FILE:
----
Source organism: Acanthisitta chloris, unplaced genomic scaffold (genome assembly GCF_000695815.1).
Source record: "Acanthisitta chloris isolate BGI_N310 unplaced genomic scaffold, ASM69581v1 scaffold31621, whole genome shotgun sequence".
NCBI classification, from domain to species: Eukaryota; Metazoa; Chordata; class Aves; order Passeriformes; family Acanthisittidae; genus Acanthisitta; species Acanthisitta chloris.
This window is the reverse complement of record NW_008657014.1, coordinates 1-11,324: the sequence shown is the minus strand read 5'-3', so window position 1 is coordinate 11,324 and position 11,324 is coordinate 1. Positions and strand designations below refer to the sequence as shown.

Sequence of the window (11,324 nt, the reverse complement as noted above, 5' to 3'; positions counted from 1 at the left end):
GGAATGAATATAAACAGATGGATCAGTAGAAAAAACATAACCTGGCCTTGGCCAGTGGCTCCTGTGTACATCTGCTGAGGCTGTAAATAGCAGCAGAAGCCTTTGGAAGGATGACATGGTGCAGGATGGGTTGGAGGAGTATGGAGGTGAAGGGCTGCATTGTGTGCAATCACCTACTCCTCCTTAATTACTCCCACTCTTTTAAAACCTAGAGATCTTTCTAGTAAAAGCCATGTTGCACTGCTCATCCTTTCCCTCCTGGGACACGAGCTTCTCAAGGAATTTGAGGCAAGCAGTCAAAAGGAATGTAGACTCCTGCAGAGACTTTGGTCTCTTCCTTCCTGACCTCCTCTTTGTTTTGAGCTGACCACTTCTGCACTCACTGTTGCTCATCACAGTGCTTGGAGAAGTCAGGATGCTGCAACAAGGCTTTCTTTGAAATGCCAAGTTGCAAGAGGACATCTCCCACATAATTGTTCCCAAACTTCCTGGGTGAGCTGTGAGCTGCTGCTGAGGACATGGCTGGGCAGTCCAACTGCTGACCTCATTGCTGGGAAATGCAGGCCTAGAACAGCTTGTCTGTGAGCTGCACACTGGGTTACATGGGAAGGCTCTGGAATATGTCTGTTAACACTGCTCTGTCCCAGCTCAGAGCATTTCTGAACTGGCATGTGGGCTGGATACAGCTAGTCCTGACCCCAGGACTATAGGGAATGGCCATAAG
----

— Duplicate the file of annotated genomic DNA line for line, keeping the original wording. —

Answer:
Source organism: Acanthisitta chloris, unplaced genomic scaffold (genome assembly GCF_000695815.1).
Source record: "Acanthisitta chloris isolate BGI_N310 unplaced genomic scaffold, ASM69581v1 scaffold31621, whole genome shotgun sequence".
NCBI classification, from domain to species: Eukaryota; Metazoa; Chordata; class Aves; order Passeriformes; family Acanthisittidae; genus Acanthisitta; species Acanthisitta chloris.
This window is the reverse complement of record NW_008657014.1, coordinates 1-11,324: the sequence shown is the minus strand read 5'-3', so window position 1 is coordinate 11,324 and position 11,324 is coordinate 1. Positions and strand designations below refer to the sequence as shown.

Sequence of the window (11,324 nt, the reverse complement as noted above, 5' to 3'; positions counted from 1 at the left end):
GGAATGAATATAAACAGATGGATCAGTAGAAAAAACATAACCTGGCCTTGGCCAGTGGCTCCTGTGTACATCTGCTGAGGCTGTAAATAGCAGCAGAAGCCTTTGGAAGGATGACATGGTGCAGGATGGGTTGGAGGAGTATGGAGGTGAAGGGCTGCATTGTGTGCAATCACCTACTCCTCCTTAATTACTCCCACTCTTTTAAAACCTAGAGATCTTTCTAGTAAAAGCCATGTTGCACTGCTCATCCTTTCCCTCCTGGGACACGAGCTTCTCAAGGAATTTGAGGCAAGCAGTCAAAAGGAATGTAGACTCCTGCAGAGACTTTGGTCTCTTCCTTCCTGACCTCCTCTTTGTTTTGAGCTGACCACTTCTGCACTCACTGTTGCTCATCACAGTGCTTGGAGAAGTCAGGATGCTGCAACAAGGCTTTCTTTGAAATGCCAAGTTGCAAGAGGACATCTCCCACATAATTGTTCCCAAACTTCCTGGGTGAGCTGTGAGCTGCTGCTGAGGACATGGCTGGGCAGTCCAACTGCTGACCTCATTGCTGGGAAATGCAGGCCTAGAACAGCTTGTCTGTGAGCTGCACACTGGGTTACATGGGAAGGCTCTGGAATATGTCTGTTAACACTGCTCTGTCCCAGCTCAGAGCATTTCTGAACTGGCATGTGGGCTGGATACAGCTAGTCCTGACCCCAGGACTATAGGGAATGGCCATAAG